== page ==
In the plot below, we generate many points between $0$ to $2T$, or 2 periods. You can vary the total number of terms (we start with the 6th nonzero term, or $n=11$), and the graph will show you the "residuals", which is the difference between the square wave $f(\theta)$ and the Fourier composition for that number of terms. You can see that the difference between the "true" $f(t)$ and the Fourier composition converges to $0$ except at the transition (discontinuity) regions (or equivalently, the edges). These large residuals are called "Gibbs ears", and there's a thereom that as you have more and more terms, the Gibbs ears converge to a fixed number that has to do with the difference in the function $f(t)$ on either side of the discontinuity. What you can do to make the convergence almost perfect for all points is to also bandwidth limit your function $f(t)$, so that it's not a perfect square wave but something close. Then you can generate as many terms in the Fourier composition to get whatever conversion you desire.
11 
The following will let you "play" with Fourier analysis for square, triangle, and sawtooth waves. The figure shows the Fourier sum, and to the right it shows the values for all of the coefficients. If you want to explore what happens to the Fourier sum if you "tweak" the coefficients, just drag it around along it's yellow axis.
Square Triangle Sawtooth
Terms:  1  Cycles:  3 
Range 0  2

If the average power $\overline P$ in the period $T$ is some quantity divided by $T$, then that leads to the interpretation that each coefficient squared is proportional to the total energy at that particular value of $k$ (in this case where the incoming waveform has units of volts, the coefficients will have units of energy per ohms). If the waveform $V(t)$ is complex enough to need both $a_k$ and $b_k$ terms, and remembering that for a given frequency $\omega_k=k\omega$, the power will be given by $P_n = (a_n^2 + b_n^2)/T$ for that frequency.
This is one of the most powerful things about Fourier decomposition  it tells you how much of each frequency is present, and how much power there is at that frequency!
For the case of the square wave above, with $V(t)=V_0$ ($t\lt \half T$), we would get $$\overline P = \frac{V_0^2}{R}\Big( \half + \frac{2}{\pi^2}\sum_{n=odd}^\infty \frac{1}{n^2}\Big) \label{fourpowert}$$ Back to TOP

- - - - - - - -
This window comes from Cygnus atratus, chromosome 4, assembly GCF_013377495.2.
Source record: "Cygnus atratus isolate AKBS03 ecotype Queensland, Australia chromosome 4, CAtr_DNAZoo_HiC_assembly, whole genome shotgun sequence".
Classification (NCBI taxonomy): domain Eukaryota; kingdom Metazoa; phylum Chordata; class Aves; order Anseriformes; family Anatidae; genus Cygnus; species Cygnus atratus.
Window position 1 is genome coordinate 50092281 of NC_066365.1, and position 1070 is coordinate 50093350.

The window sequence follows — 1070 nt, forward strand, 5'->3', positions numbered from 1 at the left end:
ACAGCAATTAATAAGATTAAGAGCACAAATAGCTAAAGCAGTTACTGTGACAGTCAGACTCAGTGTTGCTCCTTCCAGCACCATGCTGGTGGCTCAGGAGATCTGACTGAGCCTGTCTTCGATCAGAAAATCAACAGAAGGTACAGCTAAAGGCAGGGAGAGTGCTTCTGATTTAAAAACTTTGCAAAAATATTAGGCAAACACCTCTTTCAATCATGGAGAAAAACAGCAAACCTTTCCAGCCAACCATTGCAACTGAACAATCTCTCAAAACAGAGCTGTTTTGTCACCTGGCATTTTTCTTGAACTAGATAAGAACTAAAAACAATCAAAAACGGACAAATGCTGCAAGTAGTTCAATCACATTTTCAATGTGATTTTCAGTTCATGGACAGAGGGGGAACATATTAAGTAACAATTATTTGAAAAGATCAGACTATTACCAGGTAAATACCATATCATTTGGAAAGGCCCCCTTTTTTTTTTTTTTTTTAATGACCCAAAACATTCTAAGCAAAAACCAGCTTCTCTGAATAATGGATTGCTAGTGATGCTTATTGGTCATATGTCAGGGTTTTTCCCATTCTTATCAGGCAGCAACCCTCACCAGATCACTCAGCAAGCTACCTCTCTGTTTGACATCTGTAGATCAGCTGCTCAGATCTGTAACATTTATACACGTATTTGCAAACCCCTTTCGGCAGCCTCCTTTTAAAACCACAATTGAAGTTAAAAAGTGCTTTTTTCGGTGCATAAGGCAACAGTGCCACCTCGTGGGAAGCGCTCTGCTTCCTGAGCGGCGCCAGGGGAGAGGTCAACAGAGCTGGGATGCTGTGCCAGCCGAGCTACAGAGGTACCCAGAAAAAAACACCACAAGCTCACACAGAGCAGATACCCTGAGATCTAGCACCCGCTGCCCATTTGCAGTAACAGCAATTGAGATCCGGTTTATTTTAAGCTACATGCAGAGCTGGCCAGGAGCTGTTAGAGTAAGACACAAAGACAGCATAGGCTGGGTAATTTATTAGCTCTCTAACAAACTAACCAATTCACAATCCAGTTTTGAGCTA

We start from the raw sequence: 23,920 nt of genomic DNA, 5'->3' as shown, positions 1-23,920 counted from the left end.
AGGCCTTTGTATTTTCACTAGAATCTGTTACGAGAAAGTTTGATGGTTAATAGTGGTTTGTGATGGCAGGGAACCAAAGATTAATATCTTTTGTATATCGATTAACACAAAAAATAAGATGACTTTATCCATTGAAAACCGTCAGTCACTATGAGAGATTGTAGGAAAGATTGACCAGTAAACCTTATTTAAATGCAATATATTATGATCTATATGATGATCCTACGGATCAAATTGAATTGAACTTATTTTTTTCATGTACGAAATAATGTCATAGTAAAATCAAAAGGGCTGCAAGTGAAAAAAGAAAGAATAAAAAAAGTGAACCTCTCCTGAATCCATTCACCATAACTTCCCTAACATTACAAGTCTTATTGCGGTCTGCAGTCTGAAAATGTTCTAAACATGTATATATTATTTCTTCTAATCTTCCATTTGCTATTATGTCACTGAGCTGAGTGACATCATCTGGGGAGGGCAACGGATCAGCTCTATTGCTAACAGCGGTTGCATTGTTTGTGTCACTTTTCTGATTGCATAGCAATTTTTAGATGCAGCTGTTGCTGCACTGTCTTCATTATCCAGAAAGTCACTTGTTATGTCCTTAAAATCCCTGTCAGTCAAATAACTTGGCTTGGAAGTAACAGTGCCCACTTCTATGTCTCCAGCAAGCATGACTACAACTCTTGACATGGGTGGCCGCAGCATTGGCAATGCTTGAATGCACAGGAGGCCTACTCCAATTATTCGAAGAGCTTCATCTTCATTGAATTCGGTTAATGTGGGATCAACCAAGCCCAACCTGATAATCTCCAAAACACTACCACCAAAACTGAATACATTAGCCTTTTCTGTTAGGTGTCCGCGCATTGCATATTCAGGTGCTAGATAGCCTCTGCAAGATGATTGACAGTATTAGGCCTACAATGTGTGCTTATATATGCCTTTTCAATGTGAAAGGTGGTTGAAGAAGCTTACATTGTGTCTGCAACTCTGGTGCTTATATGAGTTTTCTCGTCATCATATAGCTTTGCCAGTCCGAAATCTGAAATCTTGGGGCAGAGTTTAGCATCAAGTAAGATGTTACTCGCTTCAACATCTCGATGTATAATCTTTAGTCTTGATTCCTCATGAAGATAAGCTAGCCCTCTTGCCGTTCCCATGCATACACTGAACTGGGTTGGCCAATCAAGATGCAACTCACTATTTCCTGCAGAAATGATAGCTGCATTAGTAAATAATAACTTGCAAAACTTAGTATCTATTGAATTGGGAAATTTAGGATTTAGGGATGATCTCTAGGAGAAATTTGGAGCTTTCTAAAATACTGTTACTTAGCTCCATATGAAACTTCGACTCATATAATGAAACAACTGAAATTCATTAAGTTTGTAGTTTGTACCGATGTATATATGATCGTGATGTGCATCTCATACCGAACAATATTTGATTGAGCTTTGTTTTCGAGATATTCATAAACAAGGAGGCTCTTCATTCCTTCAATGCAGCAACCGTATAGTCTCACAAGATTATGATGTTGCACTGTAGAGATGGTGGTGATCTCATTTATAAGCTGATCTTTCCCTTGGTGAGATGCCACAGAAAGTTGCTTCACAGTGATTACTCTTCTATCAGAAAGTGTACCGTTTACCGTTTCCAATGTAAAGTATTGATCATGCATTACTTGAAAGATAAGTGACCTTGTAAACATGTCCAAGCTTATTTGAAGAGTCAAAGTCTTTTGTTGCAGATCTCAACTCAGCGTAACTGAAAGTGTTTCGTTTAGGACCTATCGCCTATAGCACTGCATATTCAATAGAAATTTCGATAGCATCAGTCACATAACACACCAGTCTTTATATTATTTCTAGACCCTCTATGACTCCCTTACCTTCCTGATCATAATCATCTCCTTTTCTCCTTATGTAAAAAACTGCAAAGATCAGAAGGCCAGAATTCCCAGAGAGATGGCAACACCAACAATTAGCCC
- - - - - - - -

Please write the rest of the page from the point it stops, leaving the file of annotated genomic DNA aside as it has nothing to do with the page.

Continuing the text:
What is the significance of expanding using both $\sin$ and $\cos$ functions? This can be seen by first using the Euler formula relating sines, cosines, and exponentials for any angle $\phi$: $$\begin{align} \cos\phi & = \half(e^{i\phi}+e^{i\phi})\nonumber\\ \sin\phi & = i\half(e^{i\phi}e^{i\phi})\nonumber\\ \end{align}$$ We can then write the guts of equation $\ref{fouriert}$ as $$\begin{align} a_k\cos(k\theta)+b_k\sin(k\theta) &= \half[a_k(e^{ik\theta}+e^{ik\theta})ib_k(^{ik\theta}e^{ik\theta})]\nonumber\\ & = \half[(a_kib_k)e^{ik\theta}+(a_k+ib_k)e^{ik\theta}]\nonumber\\ \end{align}$$ Now we substitute the Euler formula relating trig functions to exponents of imaginary numbers and get $$\begin{align} f(t) &= a_0 + \sum_{k=1}^\infty a_k\cos\omega_kt + b_k\sin\omega_kt\nonumber\\ &= a_0 + \half\sum_{k=1}^\infty a_k\big(e^{i\omega_kt}+e^{i\omega_kt}\big) i b_k\big(e^{i\omega_kt}e^{i\omega_kt}\big) \end{align}$$ Collecting terms gives: $$f(t) = a_0 + \half\sum_{k=1}^\infty \big(a_kib_k\big)e^{i\omega_kt} + \half\sum_{k=1}^\infty\big(a_k+ib_k\big)e^{i\omega_kt} \nonumber$$ Now take the 2nd term (the one with the $i\omega_kt$ in the exponent), make the substitution $k=m$ and rewrite: $$\half\sum_{m=1}^{\infty}\big(a_{m}+ib_{m}\big)e^{i\omega_{m}t}\nonumber$$ This may look odd, however notice that $\omega_k=2\pi k/T$ which means $\omega_{m} = 2\pi m/T = \omega_m$, which means we can rewrite it as: $$\half\sum_{m=1}^{\infty}\big(a_{m}+ib_{m}\big)e^{i\omega_mt}\nonumber$$ This means that the operation $m\to m$ is equivalent to taking the complex conjugate of the exponential term. However, we have to be careful because $f(t)$ is a real signal, so if we take the complex conjugate of the exponential term we also have to take the complex conjugate of what it multiplies, which says that $$a_{m}+ib_{m} = a_m  ib_m\nonumber$$ So we can rewrite the 2nd term as $$\half\sum_{m=\infty}^{1}\big(a_mib_m\big)e^{i\omega_mt}\nonumber$$ This is the same term as for the sum that goes from $1$ to $\infty$, so we can change $m$ to $k$ (it's just a symbol) and rewrite the whole thing as: $$f(t) = \sum_{k=\infty}^{+\infty}c_ke^{i\omega_kt}\label{fourcom}$$ with $$c_k = \half (a_kib_k)\nonumber$$ Using the complex formulation allows you to find the coefficients easily. Take $\ref{fourcom}$ and multiply both sides by $exp(i\omega_nt)$ where $n$ is some integer, and integrate over a cycle: $$\begin{align} \int_0^T f(t)e^{i\omega_nt}dt &= \int_0^T\sum_{k=\infty}^{+\infty}c_ke^{i\omega_kt}e^{i\omega_nt}dt\nonumber\\ &=\sum_{k=\infty}^{+\infty}c_k\int_0^Te^{i\omega_kt}e^{i\omega_nt}dt\nonumber \end{align}$$ where we have interchanged the integral and sum on the right hand side, and brought $c_k$ out of the integrand since it does not depend on time. That integral on the right hand side vanishes for all values of $k$ and $n$ except when $n=k$, in which case it integrates to $T$, giving us the formula for calculating $c_k$: $$c_k = \frac{1}{T}\int_0^T f(t)e^{i\omega_kt}dt \label{cftcom}$$ This brings up a curious thing  since the coefficients $a_k$ and $b_k$ are associated with a frequency $\omega_k$, in the complex notation we have the same number of constants but we seem to have doubled the number of frequencies! This is a confusing thing about Fourier series  there are "negative frequencies". If you ask 12 engineers why that is you might get 13 answers, but basically, those negative frequencies are washed away at the end when you take the real part of any complex amplitude.